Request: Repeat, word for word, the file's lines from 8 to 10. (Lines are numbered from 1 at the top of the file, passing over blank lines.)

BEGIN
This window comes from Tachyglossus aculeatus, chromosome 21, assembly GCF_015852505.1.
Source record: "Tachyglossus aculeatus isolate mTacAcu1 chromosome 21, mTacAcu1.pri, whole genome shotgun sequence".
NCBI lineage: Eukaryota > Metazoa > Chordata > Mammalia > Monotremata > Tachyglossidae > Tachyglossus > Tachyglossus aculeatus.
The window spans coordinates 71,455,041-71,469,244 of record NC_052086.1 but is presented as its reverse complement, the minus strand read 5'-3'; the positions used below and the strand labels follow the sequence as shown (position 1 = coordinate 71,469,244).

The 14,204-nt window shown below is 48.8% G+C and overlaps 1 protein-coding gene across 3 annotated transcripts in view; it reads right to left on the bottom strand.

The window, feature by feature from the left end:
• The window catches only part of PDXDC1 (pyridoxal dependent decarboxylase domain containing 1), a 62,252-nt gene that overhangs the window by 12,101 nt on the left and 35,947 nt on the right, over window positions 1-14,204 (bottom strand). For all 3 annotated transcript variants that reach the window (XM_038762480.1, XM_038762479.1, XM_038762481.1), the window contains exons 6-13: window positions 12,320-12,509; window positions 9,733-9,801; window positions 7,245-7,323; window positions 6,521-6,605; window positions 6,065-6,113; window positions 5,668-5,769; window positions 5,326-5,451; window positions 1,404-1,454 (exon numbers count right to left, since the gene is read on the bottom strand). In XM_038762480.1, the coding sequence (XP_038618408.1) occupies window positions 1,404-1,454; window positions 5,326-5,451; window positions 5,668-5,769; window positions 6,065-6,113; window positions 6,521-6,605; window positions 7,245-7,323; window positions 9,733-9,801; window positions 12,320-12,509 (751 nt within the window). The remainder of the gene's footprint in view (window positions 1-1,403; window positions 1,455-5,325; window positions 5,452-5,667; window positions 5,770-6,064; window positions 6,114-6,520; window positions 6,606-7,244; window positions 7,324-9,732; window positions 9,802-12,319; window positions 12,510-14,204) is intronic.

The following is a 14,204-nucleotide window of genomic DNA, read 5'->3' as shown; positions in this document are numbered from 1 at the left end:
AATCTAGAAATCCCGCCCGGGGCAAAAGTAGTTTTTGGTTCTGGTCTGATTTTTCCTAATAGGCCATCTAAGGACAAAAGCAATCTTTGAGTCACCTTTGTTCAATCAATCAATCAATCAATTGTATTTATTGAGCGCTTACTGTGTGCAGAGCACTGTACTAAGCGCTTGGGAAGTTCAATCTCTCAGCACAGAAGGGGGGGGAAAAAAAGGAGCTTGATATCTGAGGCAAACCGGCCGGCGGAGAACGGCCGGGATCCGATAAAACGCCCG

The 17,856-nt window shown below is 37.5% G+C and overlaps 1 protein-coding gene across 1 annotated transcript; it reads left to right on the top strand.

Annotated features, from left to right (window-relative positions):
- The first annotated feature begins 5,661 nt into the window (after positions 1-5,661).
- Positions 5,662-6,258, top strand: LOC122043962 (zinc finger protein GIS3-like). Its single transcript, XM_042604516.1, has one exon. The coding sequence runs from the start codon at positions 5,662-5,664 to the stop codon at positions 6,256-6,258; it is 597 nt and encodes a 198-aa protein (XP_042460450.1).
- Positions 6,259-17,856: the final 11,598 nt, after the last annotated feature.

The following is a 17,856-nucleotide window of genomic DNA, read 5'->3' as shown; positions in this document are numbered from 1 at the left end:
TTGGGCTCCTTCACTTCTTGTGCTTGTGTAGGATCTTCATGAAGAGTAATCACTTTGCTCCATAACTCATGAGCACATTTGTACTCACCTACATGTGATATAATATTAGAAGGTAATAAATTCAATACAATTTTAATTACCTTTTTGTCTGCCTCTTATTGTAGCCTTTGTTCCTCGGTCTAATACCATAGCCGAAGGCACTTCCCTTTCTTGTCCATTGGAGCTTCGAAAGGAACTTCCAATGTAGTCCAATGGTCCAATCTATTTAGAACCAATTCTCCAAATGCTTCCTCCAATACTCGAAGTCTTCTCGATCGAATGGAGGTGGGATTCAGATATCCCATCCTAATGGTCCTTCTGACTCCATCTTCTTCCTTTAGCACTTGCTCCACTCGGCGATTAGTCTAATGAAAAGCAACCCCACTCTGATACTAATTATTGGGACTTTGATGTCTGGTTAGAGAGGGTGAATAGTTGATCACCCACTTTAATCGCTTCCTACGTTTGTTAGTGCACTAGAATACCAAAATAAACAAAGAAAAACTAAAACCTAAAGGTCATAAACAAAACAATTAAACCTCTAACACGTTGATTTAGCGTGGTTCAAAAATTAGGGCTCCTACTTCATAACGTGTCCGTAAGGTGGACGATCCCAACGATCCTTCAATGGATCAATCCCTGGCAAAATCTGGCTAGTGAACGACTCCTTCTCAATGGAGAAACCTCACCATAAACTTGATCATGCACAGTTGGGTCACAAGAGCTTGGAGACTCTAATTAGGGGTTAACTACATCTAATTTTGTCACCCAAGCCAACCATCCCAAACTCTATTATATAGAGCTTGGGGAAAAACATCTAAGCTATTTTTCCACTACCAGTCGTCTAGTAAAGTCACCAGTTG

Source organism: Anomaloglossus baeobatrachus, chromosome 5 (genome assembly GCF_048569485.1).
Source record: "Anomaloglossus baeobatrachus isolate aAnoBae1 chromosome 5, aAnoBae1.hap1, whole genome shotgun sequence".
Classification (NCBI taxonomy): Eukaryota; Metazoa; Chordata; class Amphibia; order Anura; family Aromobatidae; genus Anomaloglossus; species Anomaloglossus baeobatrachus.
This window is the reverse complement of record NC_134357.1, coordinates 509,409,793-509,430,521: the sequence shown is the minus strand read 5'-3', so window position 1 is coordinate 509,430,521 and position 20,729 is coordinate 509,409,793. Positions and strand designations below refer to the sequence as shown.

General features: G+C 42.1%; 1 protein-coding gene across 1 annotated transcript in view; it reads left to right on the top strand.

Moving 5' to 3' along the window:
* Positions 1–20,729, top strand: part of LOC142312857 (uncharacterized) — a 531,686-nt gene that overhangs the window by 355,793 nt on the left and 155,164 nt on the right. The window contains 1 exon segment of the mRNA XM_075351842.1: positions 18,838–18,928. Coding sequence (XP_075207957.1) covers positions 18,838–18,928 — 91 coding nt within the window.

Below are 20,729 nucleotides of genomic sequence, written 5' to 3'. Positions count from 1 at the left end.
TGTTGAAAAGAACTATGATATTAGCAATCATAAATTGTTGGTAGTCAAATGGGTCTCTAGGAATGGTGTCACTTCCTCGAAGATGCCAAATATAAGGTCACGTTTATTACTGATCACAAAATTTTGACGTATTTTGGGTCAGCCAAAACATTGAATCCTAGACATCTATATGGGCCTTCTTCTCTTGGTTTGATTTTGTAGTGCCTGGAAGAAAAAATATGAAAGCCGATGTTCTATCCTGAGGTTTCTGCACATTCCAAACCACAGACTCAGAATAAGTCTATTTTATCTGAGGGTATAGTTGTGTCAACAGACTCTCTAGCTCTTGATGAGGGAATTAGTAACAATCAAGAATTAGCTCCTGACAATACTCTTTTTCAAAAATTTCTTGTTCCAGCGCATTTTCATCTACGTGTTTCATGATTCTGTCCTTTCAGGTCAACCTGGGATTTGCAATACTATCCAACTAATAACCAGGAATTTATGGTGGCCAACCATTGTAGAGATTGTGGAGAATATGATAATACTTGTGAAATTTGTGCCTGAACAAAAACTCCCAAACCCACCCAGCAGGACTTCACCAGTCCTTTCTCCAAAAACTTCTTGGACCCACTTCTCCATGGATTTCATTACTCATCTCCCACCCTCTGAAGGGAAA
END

The following is a 14,204-nucleotide window of genomic DNA, read 5'->3' as shown; positions in this document are numbered from 1 at the left end:
AATCTAGAAATCCCGCCCGGGGCAAAAGTAGTTTTTGGTTCTGGTCTGATTTTTCCTAATAGGCCATCTAAGGACAAAAGCAATCTTTGAGTCACCTTTGTTCAATCAATCAATCAATCAATTGTATTTATTGAGCGCTTACTGTGTGCAGAGCACTGTACTAAGCGCTTGGGAAGTTCAATCTCTCAGCACAGAAGGGGGGGGAAAAAAAGGAGCTTGATATCTGAGGCAAACCGGCCGGCGGAGAACGGCCGGGATCCGATAAAACGCCCG

The 17,856-nt window shown below is 37.5% G+C and overlaps 1 protein-coding gene across 1 annotated transcript; it reads left to right on the top strand.